Book Review: Percy Jackson & the Olympians The Lightning Thief


Title: The Lightning Thief (Percy Jackson and the Olympians #1)

Author: Rick Riordan

Publisher: Disney Hyperion

ISBN: 0786838655

Genre: Fantasy, Greek Mythology


Percy Jackson is a good kid, but he can’t seem to focus on his schoolwork or control his temper. And lately, being away at boarding school is only getting worse—Percy could have sworn his pre-algebra teacher turned into a monster and tried to kill him. When Percy’s mom finds out, she knows it’s time that he knew the truth about where he came from, and that he go to the one place he’ll be safe. She sends Percy to Camp Half Blood, a summer camp for demigods (on Long Island), where he learns that the father he never knew is Poseidon, God of the Sea. Soon a mystery unfolds and together with his friends—one a satyr and the other the demigod daughter of Athena—Percy sets out on a quest across the United States to reach the gates of the Underworld (located in a recording studio in Hollywood) and prevent a catastrophic war between the gods.


This is another book I read because it had a movie adaptation and I want to judge the movie for what it did to the plot development of the story.

Let me be very honest with all of you. When  I first saw the movie, my 10 year old self was very impressed, considering I had (and probably still have) low standards then and got fascinated by the simplest movie tricks. Also, I hadn’t known about the book series, then. A friend of mine mentioned how he hated the movies for its injustice to the books, and boy do I agree with him. Continue reading


Book Review: Divergent by Veronica Roth


Title: Divergent

Author: Veronica Roth

Publisher: Katherine Tegen Books

ISBN: 0-06-202402-7

Genre: Young Adult, Dystopia, Fiction


In Beatrice Prior’s dystopian Chicago world, society is divided into five factions, each dedicated to the cultivation of a particular virtue—Candor (the honest), Abnegation (the selfless), Dauntless (the brave), Amity (the peaceful), and Erudite (the intelligent). On an appointed day of every year, all sixteen-year-olds must select the faction to which they will devote the rest of their lives. For Beatrice, the decision is between staying with her family and being who she really is—she can’t have both. So she makes a choice that surprises everyone, including herself.

During the highly competitive initiation that follows, Beatrice renames herself Tris, and struggles alongside her fellow initiates to live out the choice they have made. Together, they must undergo extreme physical tests of endurance and intense psychological simulations, some with devastating consequences. As initiation transforms them all, Tris must determine who her friends really are—and where, exactly, a romance with a sometimes-fascinating, sometimes-exasperating boy fits into the life she’s chosen. But Tris also has a secret: one she’s kept hidden from everyone, because she’s been warned it can mean death. And as she discovers unrest and growing conflict that threatens to unravel her seemingly-perfect society, she also learns that her secret might be what helps her save those she loves . . . or it might be what destroys her.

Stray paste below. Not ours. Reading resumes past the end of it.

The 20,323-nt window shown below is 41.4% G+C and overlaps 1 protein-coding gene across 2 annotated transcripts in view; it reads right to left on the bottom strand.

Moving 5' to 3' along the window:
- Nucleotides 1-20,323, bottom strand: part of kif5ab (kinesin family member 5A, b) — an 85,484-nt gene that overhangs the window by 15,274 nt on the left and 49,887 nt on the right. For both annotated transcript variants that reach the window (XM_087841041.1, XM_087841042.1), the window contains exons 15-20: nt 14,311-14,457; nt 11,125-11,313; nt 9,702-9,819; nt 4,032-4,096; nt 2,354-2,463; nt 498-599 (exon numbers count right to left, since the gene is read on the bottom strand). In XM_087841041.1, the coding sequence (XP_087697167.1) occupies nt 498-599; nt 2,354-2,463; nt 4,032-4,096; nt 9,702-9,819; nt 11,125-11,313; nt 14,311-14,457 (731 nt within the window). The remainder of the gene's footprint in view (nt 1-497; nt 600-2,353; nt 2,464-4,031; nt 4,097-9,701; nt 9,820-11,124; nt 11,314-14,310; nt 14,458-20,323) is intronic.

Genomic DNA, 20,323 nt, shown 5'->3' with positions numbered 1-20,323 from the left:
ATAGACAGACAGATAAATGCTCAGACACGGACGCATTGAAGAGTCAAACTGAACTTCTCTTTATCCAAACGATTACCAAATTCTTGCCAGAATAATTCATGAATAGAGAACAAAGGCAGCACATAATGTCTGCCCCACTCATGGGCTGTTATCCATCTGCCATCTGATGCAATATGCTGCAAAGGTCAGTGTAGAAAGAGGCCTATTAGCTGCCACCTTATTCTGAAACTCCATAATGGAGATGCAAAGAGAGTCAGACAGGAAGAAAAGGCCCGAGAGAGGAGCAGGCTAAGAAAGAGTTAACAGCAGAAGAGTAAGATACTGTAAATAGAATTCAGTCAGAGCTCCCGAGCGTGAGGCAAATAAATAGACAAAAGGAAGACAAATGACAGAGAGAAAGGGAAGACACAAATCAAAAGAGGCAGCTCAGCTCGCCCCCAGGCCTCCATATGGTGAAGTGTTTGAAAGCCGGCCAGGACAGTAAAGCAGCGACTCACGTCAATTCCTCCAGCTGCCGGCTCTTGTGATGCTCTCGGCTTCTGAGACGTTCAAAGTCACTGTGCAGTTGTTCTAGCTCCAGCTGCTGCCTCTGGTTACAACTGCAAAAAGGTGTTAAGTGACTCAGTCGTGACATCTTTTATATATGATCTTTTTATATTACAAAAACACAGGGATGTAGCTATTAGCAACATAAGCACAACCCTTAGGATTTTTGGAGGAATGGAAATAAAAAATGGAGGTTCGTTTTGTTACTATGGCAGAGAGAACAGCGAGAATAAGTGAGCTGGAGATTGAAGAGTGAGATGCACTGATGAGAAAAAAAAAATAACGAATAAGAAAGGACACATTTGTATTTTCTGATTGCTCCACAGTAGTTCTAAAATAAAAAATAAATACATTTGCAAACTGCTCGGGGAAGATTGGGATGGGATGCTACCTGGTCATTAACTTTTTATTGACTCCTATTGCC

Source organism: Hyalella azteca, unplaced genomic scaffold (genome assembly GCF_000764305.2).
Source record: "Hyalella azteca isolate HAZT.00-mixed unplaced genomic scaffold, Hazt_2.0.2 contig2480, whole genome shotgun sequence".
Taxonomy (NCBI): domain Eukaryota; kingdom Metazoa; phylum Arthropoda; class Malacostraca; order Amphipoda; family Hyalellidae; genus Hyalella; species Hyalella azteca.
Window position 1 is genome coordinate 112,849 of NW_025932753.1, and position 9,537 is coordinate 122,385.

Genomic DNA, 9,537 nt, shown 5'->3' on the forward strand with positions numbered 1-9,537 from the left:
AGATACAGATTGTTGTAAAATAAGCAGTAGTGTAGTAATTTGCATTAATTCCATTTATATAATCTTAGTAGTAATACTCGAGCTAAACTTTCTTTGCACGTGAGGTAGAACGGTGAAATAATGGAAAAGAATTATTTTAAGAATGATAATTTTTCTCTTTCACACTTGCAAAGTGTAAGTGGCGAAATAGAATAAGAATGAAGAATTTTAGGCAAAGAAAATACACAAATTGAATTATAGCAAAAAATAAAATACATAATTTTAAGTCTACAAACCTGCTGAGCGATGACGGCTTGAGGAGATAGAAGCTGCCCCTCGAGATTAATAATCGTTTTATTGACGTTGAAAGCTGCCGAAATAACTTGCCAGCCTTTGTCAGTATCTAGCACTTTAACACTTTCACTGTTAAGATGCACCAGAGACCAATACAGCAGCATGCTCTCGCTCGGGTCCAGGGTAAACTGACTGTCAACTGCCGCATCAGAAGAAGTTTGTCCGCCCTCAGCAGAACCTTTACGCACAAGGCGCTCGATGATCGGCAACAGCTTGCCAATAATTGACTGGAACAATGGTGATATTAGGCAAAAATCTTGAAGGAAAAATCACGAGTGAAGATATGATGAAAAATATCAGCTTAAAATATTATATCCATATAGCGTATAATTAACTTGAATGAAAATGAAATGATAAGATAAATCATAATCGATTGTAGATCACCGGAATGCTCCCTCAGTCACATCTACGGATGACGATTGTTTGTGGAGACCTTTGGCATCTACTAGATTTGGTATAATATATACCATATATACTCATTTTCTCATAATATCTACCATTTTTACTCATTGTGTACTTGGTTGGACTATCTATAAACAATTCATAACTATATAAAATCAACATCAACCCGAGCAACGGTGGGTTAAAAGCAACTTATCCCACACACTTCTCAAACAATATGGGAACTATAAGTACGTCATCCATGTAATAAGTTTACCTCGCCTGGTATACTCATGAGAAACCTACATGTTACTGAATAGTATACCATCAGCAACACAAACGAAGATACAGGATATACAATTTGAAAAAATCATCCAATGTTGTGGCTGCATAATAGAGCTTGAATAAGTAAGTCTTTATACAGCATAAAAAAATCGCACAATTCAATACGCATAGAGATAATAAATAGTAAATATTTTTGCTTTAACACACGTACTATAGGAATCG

This was one of those books I read because a movie adaptation came out and I want to know what crucial parts of the book they took out. So expect a lot of comparing the book and movie in here.

I didn’t entirely like the book. There were some parts that felt unnecessary, but I can’t do anything about that, can I?

I have no problem with the way the books starts, I think it started out smoothly. Direct to the point. The way how they’re being put into the five factions bothered me though. They have this aptitude test that works somehow like the Sorting Hat because it determines which faction you belong in, but it’s you who’ll make the choice of which faction you will join. So what exactly is the point of having a test to tell which faction you belong in, when in the end, you’re the one who chooses your faction? Continue reading


“They said, your writing style is similar with Trischa’s! They said, your like the second Trischa.”


These were the words my English teacher told me when I won the schools press conference in the previous year. I felt proud, of course! Who wouldn’t?

Every time somebody mentions “Feature Writing” her name is the first that comes to mind. She’s known for her writing skills ever since she was in the 5th grade. She has won numerous of writing contests.(which I cannot mention, because there are just too many to mention) And apart from that, writing articles are not the only thing she’s good at. She graduated as a Valedictorian (and is currently studying at UP Cebu) and she’s gorgeous.

Even now, it feels nice to be described as the second Trischa, but like everything else in this world, there’s a teeny tiny downside. Being the “second someone” feels like you’ll never be able to make a name for yourself. You’ll forever be known as the second of somebody and never yourself. Continue reading